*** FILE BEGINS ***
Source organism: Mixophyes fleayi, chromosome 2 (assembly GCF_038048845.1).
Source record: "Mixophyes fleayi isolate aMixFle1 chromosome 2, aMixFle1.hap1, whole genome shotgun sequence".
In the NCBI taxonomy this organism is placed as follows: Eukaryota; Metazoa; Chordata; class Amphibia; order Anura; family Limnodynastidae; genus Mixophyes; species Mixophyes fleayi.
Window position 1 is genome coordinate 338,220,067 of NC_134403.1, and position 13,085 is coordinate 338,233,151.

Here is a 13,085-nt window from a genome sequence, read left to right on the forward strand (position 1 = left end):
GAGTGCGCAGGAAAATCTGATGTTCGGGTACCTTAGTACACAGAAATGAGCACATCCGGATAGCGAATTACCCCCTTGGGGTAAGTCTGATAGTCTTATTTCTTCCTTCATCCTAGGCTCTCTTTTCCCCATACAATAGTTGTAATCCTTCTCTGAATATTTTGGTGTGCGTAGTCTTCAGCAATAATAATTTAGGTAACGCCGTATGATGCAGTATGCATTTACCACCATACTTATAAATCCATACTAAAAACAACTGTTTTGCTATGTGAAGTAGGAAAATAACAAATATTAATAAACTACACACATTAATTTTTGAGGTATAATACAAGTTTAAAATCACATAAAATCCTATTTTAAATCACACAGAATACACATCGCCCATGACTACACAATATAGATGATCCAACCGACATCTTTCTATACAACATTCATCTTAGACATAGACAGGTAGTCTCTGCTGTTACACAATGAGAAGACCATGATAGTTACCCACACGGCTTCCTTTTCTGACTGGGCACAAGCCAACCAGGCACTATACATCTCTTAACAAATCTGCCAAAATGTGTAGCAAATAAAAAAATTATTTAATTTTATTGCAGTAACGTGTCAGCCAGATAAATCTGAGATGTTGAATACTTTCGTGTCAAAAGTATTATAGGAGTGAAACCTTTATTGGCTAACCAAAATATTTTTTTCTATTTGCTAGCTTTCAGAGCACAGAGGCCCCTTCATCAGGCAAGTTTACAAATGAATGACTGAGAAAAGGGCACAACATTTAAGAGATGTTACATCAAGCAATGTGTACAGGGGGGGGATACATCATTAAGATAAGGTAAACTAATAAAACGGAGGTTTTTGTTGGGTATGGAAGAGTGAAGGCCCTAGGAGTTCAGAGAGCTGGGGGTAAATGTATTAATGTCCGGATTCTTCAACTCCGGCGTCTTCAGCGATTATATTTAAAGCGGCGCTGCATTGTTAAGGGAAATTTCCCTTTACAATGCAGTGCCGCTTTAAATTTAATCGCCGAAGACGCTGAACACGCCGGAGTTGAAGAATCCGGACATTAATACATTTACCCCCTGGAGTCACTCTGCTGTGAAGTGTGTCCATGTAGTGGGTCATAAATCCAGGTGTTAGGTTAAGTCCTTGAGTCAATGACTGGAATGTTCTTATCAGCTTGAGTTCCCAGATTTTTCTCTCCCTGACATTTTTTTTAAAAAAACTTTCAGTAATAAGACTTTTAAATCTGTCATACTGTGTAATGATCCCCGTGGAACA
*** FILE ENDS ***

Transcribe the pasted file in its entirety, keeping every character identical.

Source organism: Mixophyes fleayi, chromosome 2 (assembly GCF_038048845.1).
Source record: "Mixophyes fleayi isolate aMixFle1 chromosome 2, aMixFle1.hap1, whole genome shotgun sequence".
In the NCBI taxonomy this organism is placed as follows: Eukaryota; Metazoa; Chordata; class Amphibia; order Anura; family Limnodynastidae; genus Mixophyes; species Mixophyes fleayi.
Window position 1 is genome coordinate 338,220,067 of NC_134403.1, and position 13,085 is coordinate 338,233,151.

Here is a 13,085-nt window from a genome sequence, read left to right on the forward strand (position 1 = left end):
GAGTGCGCAGGAAAATCTGATGTTCGGGTACCTTAGTACACAGAAATGAGCACATCCGGATAGCGAATTACCCCCTTGGGGTAAGTCTGATAGTCTTATTTCTTCCTTCATCCTAGGCTCTCTTTTCCCCATACAATAGTTGTAATCCTTCTCTGAATATTTTGGTGTGCGTAGTCTTCAGCAATAATAATTTAGGTAACGCCGTATGATGCAGTATGCATTTACCACCATACTTATAAATCCATACTAAAAACAACTGTTTTGCTATGTGAAGTAGGAAAATAACAAATATTAATAAACTACACACATTAATTTTTGAGGTATAATACAAGTTTAAAATCACATAAAATCCTATTTTAAATCACACAGAATACACATCGCCCATGACTACACAATATAGATGATCCAACCGACATCTTTCTATACAACATTCATCTTAGACATAGACAGGTAGTCTCTGCTGTTACACAATGAGAAGACCATGATAGTTACCCACACGGCTTCCTTTTCTGACTGGGCACAAGCCAACCAGGCACTATACATCTCTTAACAAATCTGCCAAAATGTGTAGCAAATAAAAAAATTATTTAATTTTATTGCAGTAACGTGTCAGCCAGATAAATCTGAGATGTTGAATACTTTCGTGTCAAAAGTATTATAGGAGTGAAACCTTTATTGGCTAACCAAAATATTTTTTTCTATTTGCTAGCTTTCAGAGCACAGAGGCCCCTTCATCAGGCAAGTTTACAAATGAATGACTGAGAAAAGGGCACAACATTTAAGAGATGTTACATCAAGCAATGTGTACAGGGGGGGGATACATCATTAAGATAAGGTAAACTAATAAAACGGAGGTTTTTGTTGGGTATGGAAGAGTGAAGGCCCTAGGAGTTCAGAGAGCTGGGGGTAAATGTATTAATGTCCGGATTCTTCAACTCCGGCGTCTTCAGCGATTATATTTAAAGCGGCGCTGCATTGTTAAGGGAAATTTCCCTTTACAATGCAGTGCCGCTTTAAATTTAATCGCCGAAGACGCTGAACACGCCGGAGTTGAAGAATCCGGACATTAATACATTTACCCCCTGGAGTCACTCTGCTGTGAAGTGTGTCCATGTAGTGGGTCATAAATCCAGGTGTTAGGTTAAGTCCTTGAGTCAATGACTGGAATGTTCTTATCAGCTTGAGTTCCCAGATTTTTCTCTCCCTGACATTTTTTTTAAAAAAACTTTCAGTAATAAGACTTTTAAATCTGTCATACTGTGTAATGATCCCCGTGGAACA